From the Distillations website:
Alchemists are known for equally dreamy and practical pursuits—trying to turn base metals into gold and achieve immortality while also conducting the experiments that would lay the groundwork for modern chemistry. But it turns out the alchemists had another trick up their sleeves: speaking the language of love—and lust. In this episode we sit down with historian Joel Klein to find out why so many alchemy texts are rife with blush-inducing romantic and sexual metaphors. Then CHF’s James Voelkel recites some of our favorite steamy passages.
Image from Symbola Aureae Mensae, by Michael Maier, courtesy of Wikimedia Commons. Also available in CHF’s collections.
From the Distillations website:
Little known fact: we have taste buds all over our bodies, not just our tongues. Another surprise? Our taste buds might play a role in more than just our processing of taste. On today’s show producer Mary Harris visits the Monell Chemical Senses Center and Beverly Tepper‘s Sensory Evaluation Lab at Rutgers University to find out if she is one of the lucky few whose super-taster status affords them better health. Then we welcome Nadia Berenstein to the studio to discuss her research on the early days of synthetic flavor development. She reveals how a cadre of early flavorists changed our very perception of familiar flavors like pineapple.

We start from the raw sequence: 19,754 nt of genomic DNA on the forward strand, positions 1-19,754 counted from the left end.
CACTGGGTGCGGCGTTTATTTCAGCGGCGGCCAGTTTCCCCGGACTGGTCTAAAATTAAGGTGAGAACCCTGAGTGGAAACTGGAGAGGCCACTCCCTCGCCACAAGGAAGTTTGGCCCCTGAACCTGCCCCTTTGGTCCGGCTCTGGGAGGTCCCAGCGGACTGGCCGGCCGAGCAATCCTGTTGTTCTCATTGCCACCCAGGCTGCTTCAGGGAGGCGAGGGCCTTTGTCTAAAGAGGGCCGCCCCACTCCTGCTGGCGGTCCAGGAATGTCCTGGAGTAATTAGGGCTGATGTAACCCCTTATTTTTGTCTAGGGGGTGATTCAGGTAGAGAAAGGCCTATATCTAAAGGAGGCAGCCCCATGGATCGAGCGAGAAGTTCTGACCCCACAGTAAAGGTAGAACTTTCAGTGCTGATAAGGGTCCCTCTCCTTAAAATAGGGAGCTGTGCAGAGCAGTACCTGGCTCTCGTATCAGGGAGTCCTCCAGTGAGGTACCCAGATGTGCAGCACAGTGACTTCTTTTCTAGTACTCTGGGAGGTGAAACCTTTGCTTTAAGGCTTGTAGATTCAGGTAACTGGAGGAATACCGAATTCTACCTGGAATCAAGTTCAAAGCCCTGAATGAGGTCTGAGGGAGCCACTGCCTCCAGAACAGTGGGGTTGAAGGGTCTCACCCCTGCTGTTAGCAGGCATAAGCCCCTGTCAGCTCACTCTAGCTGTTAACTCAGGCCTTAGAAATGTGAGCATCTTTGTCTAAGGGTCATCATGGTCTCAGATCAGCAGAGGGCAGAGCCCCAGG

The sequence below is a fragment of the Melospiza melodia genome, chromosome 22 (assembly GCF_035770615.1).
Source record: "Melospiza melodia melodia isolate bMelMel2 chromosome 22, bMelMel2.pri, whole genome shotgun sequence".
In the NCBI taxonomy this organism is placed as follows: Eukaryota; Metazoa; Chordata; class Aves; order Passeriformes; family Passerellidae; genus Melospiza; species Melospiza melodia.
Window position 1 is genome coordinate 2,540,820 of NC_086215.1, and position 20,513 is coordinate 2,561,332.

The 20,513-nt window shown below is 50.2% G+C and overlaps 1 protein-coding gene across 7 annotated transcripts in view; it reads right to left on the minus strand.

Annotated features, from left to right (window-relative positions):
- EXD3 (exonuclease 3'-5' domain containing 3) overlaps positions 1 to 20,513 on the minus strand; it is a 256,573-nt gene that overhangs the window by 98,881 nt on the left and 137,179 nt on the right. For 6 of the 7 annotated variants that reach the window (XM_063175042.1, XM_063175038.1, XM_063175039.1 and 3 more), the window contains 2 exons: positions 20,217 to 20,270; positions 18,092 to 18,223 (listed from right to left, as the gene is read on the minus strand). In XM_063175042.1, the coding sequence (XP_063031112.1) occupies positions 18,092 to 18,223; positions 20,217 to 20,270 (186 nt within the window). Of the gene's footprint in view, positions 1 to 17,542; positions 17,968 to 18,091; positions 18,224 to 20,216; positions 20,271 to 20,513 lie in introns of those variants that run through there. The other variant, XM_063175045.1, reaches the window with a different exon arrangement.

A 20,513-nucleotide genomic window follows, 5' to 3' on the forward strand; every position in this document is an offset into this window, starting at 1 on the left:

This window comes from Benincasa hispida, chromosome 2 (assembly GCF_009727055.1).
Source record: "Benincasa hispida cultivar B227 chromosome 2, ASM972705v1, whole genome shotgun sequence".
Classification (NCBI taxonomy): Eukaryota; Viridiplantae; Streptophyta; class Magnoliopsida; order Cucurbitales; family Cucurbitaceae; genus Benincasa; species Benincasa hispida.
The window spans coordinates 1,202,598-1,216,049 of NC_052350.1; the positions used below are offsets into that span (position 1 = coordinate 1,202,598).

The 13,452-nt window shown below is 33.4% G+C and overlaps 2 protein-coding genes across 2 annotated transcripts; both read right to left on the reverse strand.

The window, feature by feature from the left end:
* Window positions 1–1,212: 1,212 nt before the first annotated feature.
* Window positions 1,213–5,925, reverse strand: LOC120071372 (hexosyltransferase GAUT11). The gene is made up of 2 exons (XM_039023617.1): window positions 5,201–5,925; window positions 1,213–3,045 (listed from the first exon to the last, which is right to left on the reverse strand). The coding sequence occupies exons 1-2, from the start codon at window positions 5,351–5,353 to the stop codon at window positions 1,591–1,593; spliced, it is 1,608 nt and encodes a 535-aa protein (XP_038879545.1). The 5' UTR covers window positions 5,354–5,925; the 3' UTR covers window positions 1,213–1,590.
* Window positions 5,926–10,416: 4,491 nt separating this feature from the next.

1950s ad from the Givaudan Flavorist. Image courtesy of the Society of Flavor Chemists Library at Monell Chemical Senses Center.
On this episode of Distillations, sound artist extraordinaire Diane Hope shares a story about an innovative technology that could provide early detection of osteoporosis. Then, a conversation with Mütter Museum curator Anna Dhody about a famous skeleton in their collection. It belongs to Harry Eastlack, who suffered from a rare and devastating disorder known as stone man syndrome, which causes the body’s connective tissue to turn into bone when damaged. A similar problem has been affecting modern military troops.
Image of the skeleton of Harry Eastlack, whose disease-ravaged bones are on display at Philadelphia’s Mütter Museum. Image courtesy of Evi Numen, 2011, for the Mütter Museum of The College of Physicians of Philadelphia.
In this third and final episode of Distillations‘ Day in the Life series, we explore the chemistry of night. First, we have one more visit with biochemist Joe Rucker to investigate how common sleep aids help to remedy insomnia. Then producer Louisa Jonas shares how a two-week stay under Alaska’s midnight sun helped her understand her night owl tendencies.
Image of the midnight sun by Louisa Jonas.
This is part two of Distillations three-part series A Day in the Life, which examines the chemistry of morning, noon, and night. In this episode, biochemist Joe Rucker explains some of the chemicals commonly found in our food (xanthum gum?). Then reporter Gretchen Cuda Kroen reveals why fructose and other sweeteners (even the supposedly healthy ones) are making us sick.
Image courtesy of Flickr user ilovememphis.